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Obama, Romney aim for swing vote in final debate in Florida

Foreign policy is the topic of the final presidential debate, but winning undecided voters will be the goal for Obama and Romney.

October 22, 2012|By Paul West and Alana Semuels, Los Angeles Times
  • Stand-ins for President Obama and Mitt Romney sit at a debate table at Lynn University in Boca Raton, Fla., at a reshearsal for Monday night's third and final presidential debate.
Stand-ins for President Obama and Mitt Romney sit at a debate table at Lynn… (Joe Raedle, Getty Images )

BOCA RATON, Fla. — Foreign policy may be the topic, but undecided voters will be the targets when Mitt Romney and President Obama hold their third and final debate Monday night.

Mobilizing supporters is a priority for both men. It is especially vital for Obama, whose backers are less likely to vote than Romney's, polls indicate. But with the latest opinion surveys showing the race dead even, it is increasingly likely that the next president will be chosen by a relatively tiny group: swing-state voters who have yet to commit firmly to either candidate.

Florida, where the candidates will meet on the Lynn University campus not far from the turquoise Atlantic surf, is a prime example of the down-to-the-wire 2012 fight. Here, as elsewhere, debate season has shifted the presidential contest in Romney's direction, putting even more pressure on the candidates in their final joint appearance.

"The debate's big, and it's particularly big for Floridians because it's in our state," said Susie Wiles, a Jacksonville-based strategist who ran Republican Rick Scott's successful 2010 campaign for governor.

"We have a lot of communities here that care about foreign policy, especially in South Florida, whether it's the Jewish community, the Cuban community, the Haitian community or the Hispanic community across the state," said Dan Gelber, a former state senator from Miami Beach who is working with the Obama campaign. "This debate will be a big one."

With just two weeks left until the election, both campaigns are wooing many of the same voters: non-Cuban Latinos in central Florida, Jews in South Florida and seniors and suburban women almost everywhere. Romney rallied supporters in Daytona Beach on Friday night, and Obama plans stops in Delray Beach and Tampa this week. Their running mates have also blitzed the state recently.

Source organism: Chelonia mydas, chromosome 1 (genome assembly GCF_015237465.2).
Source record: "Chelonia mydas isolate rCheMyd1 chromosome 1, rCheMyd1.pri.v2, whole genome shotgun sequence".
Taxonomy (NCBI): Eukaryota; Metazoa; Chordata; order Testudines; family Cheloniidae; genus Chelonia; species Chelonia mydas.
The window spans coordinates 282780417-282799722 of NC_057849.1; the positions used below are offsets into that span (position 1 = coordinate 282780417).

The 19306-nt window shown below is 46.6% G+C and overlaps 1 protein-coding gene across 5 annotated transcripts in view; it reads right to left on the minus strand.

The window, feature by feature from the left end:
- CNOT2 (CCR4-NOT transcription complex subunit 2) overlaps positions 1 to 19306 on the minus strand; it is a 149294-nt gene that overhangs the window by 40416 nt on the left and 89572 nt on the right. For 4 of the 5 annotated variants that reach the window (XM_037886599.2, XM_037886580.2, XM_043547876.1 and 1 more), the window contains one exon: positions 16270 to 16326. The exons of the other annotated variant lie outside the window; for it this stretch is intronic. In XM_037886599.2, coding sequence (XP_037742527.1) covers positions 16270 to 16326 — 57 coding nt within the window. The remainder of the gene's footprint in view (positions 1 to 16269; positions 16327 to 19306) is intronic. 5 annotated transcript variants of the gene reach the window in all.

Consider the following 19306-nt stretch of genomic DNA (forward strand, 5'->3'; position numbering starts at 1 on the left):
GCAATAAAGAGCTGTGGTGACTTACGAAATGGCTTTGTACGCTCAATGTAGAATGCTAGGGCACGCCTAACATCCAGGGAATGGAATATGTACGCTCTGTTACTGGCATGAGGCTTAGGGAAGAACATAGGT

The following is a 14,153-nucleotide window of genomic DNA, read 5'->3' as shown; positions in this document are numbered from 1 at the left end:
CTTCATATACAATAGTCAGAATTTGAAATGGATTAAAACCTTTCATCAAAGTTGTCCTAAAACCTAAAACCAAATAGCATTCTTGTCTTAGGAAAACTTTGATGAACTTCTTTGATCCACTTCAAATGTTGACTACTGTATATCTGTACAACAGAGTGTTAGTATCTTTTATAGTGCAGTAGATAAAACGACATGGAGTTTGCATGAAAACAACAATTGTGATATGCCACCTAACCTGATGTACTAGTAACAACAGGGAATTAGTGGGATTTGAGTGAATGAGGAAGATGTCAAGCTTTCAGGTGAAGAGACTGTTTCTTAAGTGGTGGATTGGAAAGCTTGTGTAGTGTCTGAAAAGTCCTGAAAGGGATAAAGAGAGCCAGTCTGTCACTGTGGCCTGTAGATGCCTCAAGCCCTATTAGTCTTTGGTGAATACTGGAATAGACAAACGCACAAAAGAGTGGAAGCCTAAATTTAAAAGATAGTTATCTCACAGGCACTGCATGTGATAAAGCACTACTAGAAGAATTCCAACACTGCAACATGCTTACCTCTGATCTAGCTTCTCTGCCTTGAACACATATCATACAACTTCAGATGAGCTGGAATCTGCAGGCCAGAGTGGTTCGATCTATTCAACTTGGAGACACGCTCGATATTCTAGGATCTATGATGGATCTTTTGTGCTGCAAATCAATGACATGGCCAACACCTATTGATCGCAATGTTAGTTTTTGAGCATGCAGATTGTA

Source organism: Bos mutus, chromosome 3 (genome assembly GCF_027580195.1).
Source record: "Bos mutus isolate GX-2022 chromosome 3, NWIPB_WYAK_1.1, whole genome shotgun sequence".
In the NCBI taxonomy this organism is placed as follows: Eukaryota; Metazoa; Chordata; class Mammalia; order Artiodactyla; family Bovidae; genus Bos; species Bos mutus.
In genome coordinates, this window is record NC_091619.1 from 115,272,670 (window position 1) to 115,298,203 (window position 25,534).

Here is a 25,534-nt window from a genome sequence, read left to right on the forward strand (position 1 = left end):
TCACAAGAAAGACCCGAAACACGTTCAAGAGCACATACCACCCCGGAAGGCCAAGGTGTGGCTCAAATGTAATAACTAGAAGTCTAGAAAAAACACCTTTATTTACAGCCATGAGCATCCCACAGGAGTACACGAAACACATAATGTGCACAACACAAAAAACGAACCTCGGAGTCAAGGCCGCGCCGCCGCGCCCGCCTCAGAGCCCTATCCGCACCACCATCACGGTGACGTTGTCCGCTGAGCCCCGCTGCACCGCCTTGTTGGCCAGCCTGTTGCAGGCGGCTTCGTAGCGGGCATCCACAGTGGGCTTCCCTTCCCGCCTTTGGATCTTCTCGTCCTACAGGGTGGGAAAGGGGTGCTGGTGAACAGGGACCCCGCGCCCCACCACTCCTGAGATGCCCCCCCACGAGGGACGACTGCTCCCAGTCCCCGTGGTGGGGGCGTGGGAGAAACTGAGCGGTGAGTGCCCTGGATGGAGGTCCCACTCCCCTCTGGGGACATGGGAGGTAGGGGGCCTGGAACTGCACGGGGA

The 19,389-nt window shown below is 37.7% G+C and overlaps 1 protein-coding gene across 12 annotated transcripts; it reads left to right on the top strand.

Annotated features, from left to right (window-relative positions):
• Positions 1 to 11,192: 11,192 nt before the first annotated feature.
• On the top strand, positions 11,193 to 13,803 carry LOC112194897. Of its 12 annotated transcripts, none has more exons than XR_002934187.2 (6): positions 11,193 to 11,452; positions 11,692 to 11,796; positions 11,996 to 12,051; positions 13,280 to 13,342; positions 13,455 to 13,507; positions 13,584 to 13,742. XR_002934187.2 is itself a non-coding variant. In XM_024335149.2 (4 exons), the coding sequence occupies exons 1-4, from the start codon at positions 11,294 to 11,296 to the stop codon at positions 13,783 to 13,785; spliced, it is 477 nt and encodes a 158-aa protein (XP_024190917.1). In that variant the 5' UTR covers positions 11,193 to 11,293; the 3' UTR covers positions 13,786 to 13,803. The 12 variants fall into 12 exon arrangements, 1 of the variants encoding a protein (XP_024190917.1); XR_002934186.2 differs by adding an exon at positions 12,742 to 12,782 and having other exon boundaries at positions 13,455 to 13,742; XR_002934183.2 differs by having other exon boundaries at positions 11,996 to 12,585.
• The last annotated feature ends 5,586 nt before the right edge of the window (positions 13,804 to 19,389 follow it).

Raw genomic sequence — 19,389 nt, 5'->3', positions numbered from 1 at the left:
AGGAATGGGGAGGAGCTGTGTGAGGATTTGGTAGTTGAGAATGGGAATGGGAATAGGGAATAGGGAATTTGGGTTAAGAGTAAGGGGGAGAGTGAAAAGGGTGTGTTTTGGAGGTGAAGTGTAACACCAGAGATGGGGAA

Republicans remain worried that Obama's extensive get-out-the-vote operation could carry him, and Democrats are concerned that heightened enthusiasm for Romney could give him an edge. As many as 1 in 10 Florida voters may be up for grabs, and Fernando Valladrez is among them.

"I have to watch the debate Monday night to see," said the 32-year-old father of two, who works at Walt Disney World and lives in Davenport, along central Florida's hotly contested Interstate 4 corridor.

Valladrez voted for Obama in 2008 but says he agrees with Romney on social issues, such as abortion and whether Catholic hospitals should pay for employee insurance coverage for contraceptives, though he doesn't like Romney's position on immigration.

"I think I might go for Romney," Valladrez said. "Four years of Obama have not done anything."

Adam Garcia, 40, had been leaning toward Obama, but the first two debates helped push him toward the Republican challenger, even though the last four years have been good for him. Garcia bought a house in Celebration and works at Southwest Airlines.

"I knew what Obama could bring to the table. I didn't know what Romney could bring to the table," he said, adding that he could change his mind again. "If Obama does well on Monday, I'm in big trouble. I won't know who to support."

Anecdotal evidence of growing support for Romney among Latinos in central Florida is reinforced by recent public polling. But Matt Barreto, a University of Washington political science professor who surveys Latino opinion, contends that his independent surveys show the Latino vote continuing to trend toward Obama, in Florida and elsewhere.

Latinos, roughly 17% of the Florida electorate, may be slower to make a final choice, one reason there may be even more undecided voters here than in other swing states. "Latinos do demonstrate a surge in enthusiasm in the last two weeks" before an election, Barreto said.

Both campaigns are inundating the radio airwaves with Spanish-language advertising, but they're not convincing some voters.

"I wasted my vote last time," said Betty Varala, 41, a Puerto Rican American who supported Obama in 2008. Her husband, who worked in construction, was last employed two years ago and the couple lost their house.

Though she still has a job, in hotel management, Varala is disgusted with politicians. "They promise and promise but don't do anything," she said. This year, she's not going to vote.

But other Latinos, while not as enthusiastic as last time, are still motivated to vote. They include Miguel Lopez, 40, and Mario Perez, 53, both mental health professionals sitting down for dinner at Puerto Rico's Cafe, a restaurant in Kissimmee. They were already supporting Obama when they were forwarded a video of Romney joking about needing to be Latino to win the race, which motivated them to support the president even more.

Another group both sides are pursuing: Jewish voters, who make up about 4% of the statewide electorate. No one expects Romney to carry the Jewish vote, but if he can cut into Obama's margins it could make a big difference in a tight Florida race.

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